0
votes
2answers
98 views

Lorentz symmetry and Noether's theorem

I'm trying to overcome some misunderstanding that I have in Noether's theorem. There is formula in David Gross's Lectures on QFT for Noether's theorem: ...
3
votes
2answers
77 views

Particle number conservation equals $U(1)$-symmetry?

If have by now frequently read the above but never really understood it. It is said that the particle number conservations is related to the phase of the wave function, but how?
1
vote
1answer
75 views

Why three families of multipole moments?

There are three families of multipole moments: The electric multipole moments, the magnetic multipole moments and the toroidal multipole moments. Is there any reason why there are this three families ...
4
votes
0answers
66 views

Can you gauge a $U(1)_L$ symmetry?

I recently calculating the one loop correction for the propagator of a gauge boson, $\hspace{5cm}$ I assumed arbitrary left and right couplings, $ g _L $ and $ g _R $. I found that the one loop ...
6
votes
1answer
130 views

Spontaneous symmetry breaking and time-reversal symmetry

In most textbooks on field theory you read that "spontaneous symmetry breaking implies degeneracy of the ground state". (Like for example in ...
2
votes
2answers
96 views

Doubt regarding Ampere's Circuital Law

The Ampere's Circuital law states $$\oint B\cdot d\ell~=~ \mu_0I$$ We can use it to derive the magnetic field of an infinitely long current carrying wire easily. My question is, why does the wire ...
4
votes
1answer
96 views

Crystal Momentum in a Periodic Potential

I'm working through some basic theory on periodic potentials, and I would appreciate help in understanding the crystal momentum. Suppose we have a Bravais lattice with lattice vectors $\textbf{R}$. ...
2
votes
1answer
36 views

Deriving conserved currents by promoting parameter

I currently reading Tong's text on String Theory. In Chapter 4.1.1 he alludes to a technique to derive conserved currents Recall that we can usually derive conserved currents by promoting the ...
3
votes
1answer
58 views

Bondi-Metzner-Sachs (BMS) symmetry of asymptotically flat space-times

I started studying the BMS symmetry in connection with the paper: http://arxiv.org/abs/1312.2229 and there are a few strange things I noticed. First of all, from reading the original papers by Bondi, ...
15
votes
5answers
777 views

When is it useful to distinguish between vectors and pseudovectors in experimental & theoretical physics?

My understanding of pseudovectors vs vectors is pretty basic. Both transform in the same way under a rotation, but differently upon reflection. I might even be able to summarize that using an ...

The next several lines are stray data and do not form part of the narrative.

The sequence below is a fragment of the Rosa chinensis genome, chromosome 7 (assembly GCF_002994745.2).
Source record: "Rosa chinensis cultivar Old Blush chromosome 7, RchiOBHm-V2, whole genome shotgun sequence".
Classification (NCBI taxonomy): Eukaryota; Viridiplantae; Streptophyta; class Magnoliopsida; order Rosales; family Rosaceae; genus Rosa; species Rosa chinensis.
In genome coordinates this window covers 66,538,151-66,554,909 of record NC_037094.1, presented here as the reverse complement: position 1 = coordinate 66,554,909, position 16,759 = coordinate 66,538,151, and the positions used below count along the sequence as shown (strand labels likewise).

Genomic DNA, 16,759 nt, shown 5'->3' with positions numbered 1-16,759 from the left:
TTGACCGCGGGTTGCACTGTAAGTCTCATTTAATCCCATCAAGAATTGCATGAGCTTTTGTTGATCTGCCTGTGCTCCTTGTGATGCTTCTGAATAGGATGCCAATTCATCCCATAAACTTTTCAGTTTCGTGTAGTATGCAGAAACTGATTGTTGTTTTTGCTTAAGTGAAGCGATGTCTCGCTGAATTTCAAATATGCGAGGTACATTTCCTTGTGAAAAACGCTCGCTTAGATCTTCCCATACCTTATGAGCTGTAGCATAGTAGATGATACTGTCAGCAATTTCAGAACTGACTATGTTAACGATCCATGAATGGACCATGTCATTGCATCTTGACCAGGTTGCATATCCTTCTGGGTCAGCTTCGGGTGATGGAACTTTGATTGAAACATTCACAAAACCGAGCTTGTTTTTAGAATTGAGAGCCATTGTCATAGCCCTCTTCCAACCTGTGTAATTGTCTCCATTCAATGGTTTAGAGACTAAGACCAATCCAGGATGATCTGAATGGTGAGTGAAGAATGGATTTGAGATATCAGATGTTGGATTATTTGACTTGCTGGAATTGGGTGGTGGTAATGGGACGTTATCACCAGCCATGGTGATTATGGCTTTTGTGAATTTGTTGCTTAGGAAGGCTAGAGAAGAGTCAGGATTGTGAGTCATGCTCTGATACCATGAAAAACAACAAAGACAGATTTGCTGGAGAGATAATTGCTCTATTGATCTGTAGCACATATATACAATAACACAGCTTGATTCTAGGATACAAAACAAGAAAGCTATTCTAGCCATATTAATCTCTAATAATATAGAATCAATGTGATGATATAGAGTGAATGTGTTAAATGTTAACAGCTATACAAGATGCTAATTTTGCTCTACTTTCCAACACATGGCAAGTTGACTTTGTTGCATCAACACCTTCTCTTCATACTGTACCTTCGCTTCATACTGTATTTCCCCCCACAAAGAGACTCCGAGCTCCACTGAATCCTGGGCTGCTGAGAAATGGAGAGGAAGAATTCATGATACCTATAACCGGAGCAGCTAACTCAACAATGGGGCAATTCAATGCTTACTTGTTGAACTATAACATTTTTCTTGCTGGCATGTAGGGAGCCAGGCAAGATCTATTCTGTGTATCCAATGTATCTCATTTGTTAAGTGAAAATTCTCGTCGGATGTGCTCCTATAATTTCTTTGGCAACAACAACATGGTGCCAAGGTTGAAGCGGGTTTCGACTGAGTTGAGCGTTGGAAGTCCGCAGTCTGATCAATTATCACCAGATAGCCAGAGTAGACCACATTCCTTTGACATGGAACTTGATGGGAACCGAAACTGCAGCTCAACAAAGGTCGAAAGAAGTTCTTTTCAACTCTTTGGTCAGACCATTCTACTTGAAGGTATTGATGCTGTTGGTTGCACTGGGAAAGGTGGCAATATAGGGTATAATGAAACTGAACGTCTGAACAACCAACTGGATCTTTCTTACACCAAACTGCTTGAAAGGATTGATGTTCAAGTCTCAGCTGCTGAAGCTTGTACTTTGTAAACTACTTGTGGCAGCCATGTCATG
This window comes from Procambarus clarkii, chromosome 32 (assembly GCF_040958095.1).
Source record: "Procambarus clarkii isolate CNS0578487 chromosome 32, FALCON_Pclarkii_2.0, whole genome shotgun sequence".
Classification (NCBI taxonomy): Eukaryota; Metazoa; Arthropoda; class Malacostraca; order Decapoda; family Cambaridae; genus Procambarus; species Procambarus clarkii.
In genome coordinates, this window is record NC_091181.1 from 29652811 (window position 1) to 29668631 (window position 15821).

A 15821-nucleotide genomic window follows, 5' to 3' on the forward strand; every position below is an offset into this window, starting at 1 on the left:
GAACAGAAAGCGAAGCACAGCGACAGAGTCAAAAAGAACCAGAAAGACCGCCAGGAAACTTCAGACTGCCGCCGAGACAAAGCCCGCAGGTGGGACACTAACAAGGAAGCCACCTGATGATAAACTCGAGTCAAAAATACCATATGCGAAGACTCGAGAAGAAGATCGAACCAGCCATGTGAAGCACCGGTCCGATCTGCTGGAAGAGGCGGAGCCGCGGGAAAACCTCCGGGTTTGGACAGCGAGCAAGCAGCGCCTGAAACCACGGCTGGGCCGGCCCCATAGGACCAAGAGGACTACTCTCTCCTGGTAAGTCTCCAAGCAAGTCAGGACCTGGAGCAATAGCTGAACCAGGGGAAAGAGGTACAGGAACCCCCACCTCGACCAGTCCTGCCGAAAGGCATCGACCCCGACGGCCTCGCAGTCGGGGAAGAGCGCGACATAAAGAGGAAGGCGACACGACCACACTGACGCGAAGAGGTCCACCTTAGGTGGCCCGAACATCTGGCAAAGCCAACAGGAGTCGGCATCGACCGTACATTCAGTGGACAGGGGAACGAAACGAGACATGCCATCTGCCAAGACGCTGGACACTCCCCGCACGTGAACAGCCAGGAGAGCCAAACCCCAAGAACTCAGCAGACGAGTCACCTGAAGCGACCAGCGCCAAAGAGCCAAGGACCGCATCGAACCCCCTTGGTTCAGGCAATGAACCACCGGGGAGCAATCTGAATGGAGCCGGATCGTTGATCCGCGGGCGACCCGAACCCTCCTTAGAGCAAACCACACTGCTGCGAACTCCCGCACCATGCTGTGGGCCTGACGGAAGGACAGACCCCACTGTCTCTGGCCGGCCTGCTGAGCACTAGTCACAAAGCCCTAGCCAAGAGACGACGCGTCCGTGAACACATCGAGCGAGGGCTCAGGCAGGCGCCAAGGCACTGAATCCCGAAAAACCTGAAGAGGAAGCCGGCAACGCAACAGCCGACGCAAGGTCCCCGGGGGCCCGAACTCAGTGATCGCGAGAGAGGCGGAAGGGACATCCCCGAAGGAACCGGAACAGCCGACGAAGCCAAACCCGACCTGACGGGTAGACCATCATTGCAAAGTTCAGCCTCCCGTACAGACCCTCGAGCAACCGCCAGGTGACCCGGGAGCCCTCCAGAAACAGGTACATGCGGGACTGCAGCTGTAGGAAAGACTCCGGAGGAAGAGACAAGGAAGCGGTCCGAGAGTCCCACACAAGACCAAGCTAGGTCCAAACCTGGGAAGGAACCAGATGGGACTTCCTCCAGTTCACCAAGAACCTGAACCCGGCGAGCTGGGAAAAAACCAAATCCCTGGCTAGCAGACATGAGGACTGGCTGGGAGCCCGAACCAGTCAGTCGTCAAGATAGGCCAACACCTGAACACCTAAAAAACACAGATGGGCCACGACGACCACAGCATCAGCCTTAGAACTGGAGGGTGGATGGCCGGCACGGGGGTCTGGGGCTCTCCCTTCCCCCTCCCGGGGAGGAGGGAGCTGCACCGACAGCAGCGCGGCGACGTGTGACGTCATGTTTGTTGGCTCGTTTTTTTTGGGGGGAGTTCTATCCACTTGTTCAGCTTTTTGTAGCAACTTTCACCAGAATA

2
votes
0answers
69 views

Symmetry and Algebra

I'm trying to get a more concrete idea how symmetry is understood in quantum theories, as broad as possible. Consider a infinitesimal transformation of states in quantum physics of the form: $$ ...
7
votes
2answers
127 views

Seeking a quality plain-language description of the Wigner-Eckart theorem

I'm a third year physics undergrad with a very cursory knowledge of quantum mechanics and the formalism involved. For instance, I understand roughly how tensors work and what it means for a tensor to ...
0
votes
1answer
34 views

Conserved current for a constant translation of a free massless scalar field

In Zinn-Justin's Quantum Field Theory and Critical Phenomena they start with an action for a free massless scalar field: $$S(\varphi) = \frac{1}{2}\int ...
2
votes
0answers
38 views

Examples of manifolds (not) being: flat, homogeneous and isotropic

I am looking for (at least) one example of the following manifolds: Flat, homogeneous and isotropic Curved, homogeneous and isotropic Flat, non-homogeneous and isotropic Flat, homogeneous and ...
0
votes
1answer
59 views

Notation in the book Symmetry by Hermann Weyl

I'm having troubles understanding a notation of the symmetry groups in a book "Symmetry" by Hermann Weyl. On the page 80 of the 1952 Princeton University Press edition of the book, Weyl lists the ...
1
vote
1answer
70 views

The role of SO(3) and SU(2) in quantum mechanics [duplicate]

When studying the irreducible representations of SO(3) one usually looks at the irreps of the infinitesimal rotations instead, i.e. the ones of so(3), the Lie Algebra of SO(3). The Irreps of so(3) can ...
4
votes
4answers
140 views

Why do we look at the representations of $SO(3)$ in QM?

I have a bit of an understanding issue why the representations of $SO(3)$ are so important for Quantum Mechanics. When looking at its Irreps one gets the Spin and Angular Momentum operators and thus ...
1
vote
1answer
43 views

Symmetric eigenfunctions?